As the cost of a wedding reaches an average of £30,000, many couples now take out insurance to cover any loss if there is a problem with the venue, the dress, the photographs or other arrangements that could affect their dream day. Insurance is taken out not because they believe the marriage won't take place and not because they don't want the marriage to take place, but because something might go wrong and as a consequence the wedding can't or doesn't take place.
Mention the words 'Pre Nuptial Agreement' and there is usually a sharp intake of breath followed by an emotional reaction against the idea of seeking to limit and protect against the potential consequences of separation and divorce. Would there be a different reaction if these Agreements were called 'Marital Agreements' and they were part of everyone's wedding planning arrangements?
In reality the cost of the wedding (despite seeming huge at the time) can be a fraction of the cost and expense that a couple might incur if the marriage does not work out as they had hoped and dreamed. A Marital Agreement is, in reality, just another form of insurance that will help to sort things out if the worst should ever happen. No one enters a marriage expecting, wishing or intending to divorce just as no one insures their home expecting it to be burgled or that it will burn down.
On marriage, spouses acquire the ability to pursue financial claims against the other in relation to capital/property, income and pensions. The Matrimonial Causes Act 1973 sets out those claims and provides a Judge with guidance in the form of factors to be taken into account when determining claims and dividing assets, income and pensions. A Judge is tasked to achieve fairness however people can often have very different views on what is fair.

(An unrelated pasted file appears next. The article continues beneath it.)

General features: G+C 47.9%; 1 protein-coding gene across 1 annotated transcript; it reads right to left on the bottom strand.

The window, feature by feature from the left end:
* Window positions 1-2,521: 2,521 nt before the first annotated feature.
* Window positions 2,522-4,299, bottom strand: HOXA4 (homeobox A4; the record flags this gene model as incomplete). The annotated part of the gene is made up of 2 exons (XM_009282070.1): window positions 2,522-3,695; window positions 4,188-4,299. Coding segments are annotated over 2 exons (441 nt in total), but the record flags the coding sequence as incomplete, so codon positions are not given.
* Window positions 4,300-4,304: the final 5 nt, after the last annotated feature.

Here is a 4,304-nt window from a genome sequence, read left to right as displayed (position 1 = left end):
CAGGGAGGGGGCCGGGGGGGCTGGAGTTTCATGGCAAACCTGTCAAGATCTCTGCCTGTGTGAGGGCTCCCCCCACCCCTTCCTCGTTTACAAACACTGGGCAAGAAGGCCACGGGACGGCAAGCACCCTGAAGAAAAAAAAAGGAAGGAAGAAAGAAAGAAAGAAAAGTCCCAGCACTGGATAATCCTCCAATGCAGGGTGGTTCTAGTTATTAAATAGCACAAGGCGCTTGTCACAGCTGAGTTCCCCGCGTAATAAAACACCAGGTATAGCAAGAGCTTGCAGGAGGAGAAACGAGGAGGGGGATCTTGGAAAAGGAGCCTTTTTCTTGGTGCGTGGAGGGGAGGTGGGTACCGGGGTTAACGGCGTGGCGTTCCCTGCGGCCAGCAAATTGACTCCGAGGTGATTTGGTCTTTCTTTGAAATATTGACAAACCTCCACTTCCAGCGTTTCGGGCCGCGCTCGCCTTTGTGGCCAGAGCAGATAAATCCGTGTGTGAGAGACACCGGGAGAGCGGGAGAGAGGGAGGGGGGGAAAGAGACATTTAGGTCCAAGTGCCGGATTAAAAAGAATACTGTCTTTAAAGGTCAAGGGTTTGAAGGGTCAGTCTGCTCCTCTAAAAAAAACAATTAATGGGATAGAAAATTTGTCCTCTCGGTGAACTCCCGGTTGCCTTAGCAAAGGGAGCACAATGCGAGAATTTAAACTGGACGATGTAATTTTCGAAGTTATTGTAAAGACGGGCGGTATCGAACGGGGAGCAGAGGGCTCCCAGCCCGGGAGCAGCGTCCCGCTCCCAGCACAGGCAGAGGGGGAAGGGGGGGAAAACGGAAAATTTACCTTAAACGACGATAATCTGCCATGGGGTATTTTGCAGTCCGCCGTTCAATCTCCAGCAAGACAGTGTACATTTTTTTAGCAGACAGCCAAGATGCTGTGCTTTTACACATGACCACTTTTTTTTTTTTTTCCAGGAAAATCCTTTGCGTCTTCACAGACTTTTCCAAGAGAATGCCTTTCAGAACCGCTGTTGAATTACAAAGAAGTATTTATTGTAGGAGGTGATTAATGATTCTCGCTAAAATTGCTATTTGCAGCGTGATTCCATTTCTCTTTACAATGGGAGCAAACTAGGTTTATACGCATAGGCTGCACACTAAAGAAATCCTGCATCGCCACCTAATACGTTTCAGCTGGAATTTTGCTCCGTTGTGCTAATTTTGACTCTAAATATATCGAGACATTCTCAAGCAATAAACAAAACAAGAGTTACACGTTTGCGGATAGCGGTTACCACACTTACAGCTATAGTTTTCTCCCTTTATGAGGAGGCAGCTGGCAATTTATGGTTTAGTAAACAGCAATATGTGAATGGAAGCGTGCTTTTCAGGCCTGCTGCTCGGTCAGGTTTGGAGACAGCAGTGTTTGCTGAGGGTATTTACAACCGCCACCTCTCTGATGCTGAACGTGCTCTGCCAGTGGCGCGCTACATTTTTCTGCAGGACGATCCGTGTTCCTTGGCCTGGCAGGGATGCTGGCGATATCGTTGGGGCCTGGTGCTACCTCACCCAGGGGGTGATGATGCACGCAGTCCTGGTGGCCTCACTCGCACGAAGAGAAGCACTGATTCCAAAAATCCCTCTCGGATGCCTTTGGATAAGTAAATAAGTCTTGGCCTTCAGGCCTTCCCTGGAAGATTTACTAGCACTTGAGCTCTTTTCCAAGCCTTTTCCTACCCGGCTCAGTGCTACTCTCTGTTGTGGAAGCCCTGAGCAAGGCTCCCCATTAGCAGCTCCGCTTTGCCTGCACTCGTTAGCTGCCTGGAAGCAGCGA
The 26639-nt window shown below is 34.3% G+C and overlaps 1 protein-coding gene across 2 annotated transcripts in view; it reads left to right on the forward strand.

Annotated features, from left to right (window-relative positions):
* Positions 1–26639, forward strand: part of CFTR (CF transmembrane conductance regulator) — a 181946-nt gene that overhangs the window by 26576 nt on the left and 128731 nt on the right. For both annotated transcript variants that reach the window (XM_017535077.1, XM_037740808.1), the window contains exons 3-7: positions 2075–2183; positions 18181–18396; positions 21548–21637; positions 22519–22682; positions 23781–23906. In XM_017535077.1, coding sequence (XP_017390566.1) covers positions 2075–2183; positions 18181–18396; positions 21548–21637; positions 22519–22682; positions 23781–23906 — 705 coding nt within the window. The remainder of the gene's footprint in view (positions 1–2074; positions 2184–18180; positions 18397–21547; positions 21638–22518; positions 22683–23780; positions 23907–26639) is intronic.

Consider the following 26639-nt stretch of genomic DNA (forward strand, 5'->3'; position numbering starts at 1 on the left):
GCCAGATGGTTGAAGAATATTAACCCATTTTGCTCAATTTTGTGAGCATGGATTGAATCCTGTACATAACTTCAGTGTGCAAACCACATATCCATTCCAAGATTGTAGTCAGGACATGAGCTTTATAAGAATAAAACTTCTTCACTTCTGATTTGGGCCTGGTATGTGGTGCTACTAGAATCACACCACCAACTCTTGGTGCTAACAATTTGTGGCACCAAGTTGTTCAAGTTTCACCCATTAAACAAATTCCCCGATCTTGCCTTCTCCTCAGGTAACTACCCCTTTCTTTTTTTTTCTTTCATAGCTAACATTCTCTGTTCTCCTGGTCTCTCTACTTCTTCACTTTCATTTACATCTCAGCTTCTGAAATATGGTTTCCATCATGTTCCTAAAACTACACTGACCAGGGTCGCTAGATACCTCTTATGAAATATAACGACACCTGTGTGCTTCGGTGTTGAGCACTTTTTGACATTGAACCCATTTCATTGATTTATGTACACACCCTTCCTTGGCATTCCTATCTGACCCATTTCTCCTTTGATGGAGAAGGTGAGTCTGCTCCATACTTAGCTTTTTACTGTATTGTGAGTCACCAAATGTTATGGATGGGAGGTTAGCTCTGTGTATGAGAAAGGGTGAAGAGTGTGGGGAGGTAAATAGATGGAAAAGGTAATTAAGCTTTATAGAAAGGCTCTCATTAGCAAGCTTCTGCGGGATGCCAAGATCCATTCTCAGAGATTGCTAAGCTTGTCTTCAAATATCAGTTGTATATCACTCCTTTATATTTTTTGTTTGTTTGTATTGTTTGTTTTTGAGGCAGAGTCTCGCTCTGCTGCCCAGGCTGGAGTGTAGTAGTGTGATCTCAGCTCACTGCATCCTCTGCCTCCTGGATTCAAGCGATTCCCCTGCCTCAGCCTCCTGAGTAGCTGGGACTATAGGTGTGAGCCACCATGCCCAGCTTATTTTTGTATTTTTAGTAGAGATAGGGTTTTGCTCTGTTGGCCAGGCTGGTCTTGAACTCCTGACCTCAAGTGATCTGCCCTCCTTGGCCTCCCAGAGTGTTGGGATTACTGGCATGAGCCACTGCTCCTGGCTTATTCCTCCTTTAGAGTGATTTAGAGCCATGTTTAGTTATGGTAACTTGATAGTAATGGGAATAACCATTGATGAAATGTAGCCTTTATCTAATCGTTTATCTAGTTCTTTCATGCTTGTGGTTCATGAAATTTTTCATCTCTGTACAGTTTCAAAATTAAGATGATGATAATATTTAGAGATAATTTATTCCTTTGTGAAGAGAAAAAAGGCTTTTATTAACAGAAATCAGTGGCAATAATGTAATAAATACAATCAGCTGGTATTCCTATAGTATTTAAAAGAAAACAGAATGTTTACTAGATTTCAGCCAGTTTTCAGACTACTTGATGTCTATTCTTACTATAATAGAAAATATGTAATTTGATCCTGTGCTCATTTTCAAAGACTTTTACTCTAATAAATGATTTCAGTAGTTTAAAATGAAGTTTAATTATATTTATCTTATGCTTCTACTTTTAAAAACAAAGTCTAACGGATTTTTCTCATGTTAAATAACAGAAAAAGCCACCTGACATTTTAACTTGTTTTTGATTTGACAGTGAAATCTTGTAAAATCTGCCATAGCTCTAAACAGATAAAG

When you care about someone, when you want to please them, when you want to make the other person happy, your view of what is fair may be substantially different to that view when your spouse has left you, told you that they do not care about you and you are frightened about what the future holds.
If a marital agreement is drawn up before the wedding setting out what you both consider and agree to be fair if you decide to separate, then you can take control of the decisions which will impact on the two of you for the rest of your lives. Even if one party subsequently challenges what was previously agreed, knowing what both had considered fair before the marriage in the 'Marital Agreement' will be extremely helpful to a Judge.
Often the first time people think about making a Will is when they marry - not because they are anticipating death but because they want to put arrangements in place to provide security for their spouse in the event that they die unexpectedly. In the same way that Wills are reviewed on a regular basis, Marital Agreements should also be reconsidered over the course of a marriage to take account of any changes in circumstance.
In a changing world where people rarely marry the girl or boy next door that they and their family have known forever, why take the risk? Ultimately it is all about planning for your future whatever lies ahead; there is value and worth in putting arrangements in place to achieve peace of mind.
This article is for general guidance only. It provides useful information in a concise form. Action should not be taken without obtaining specific legal advice.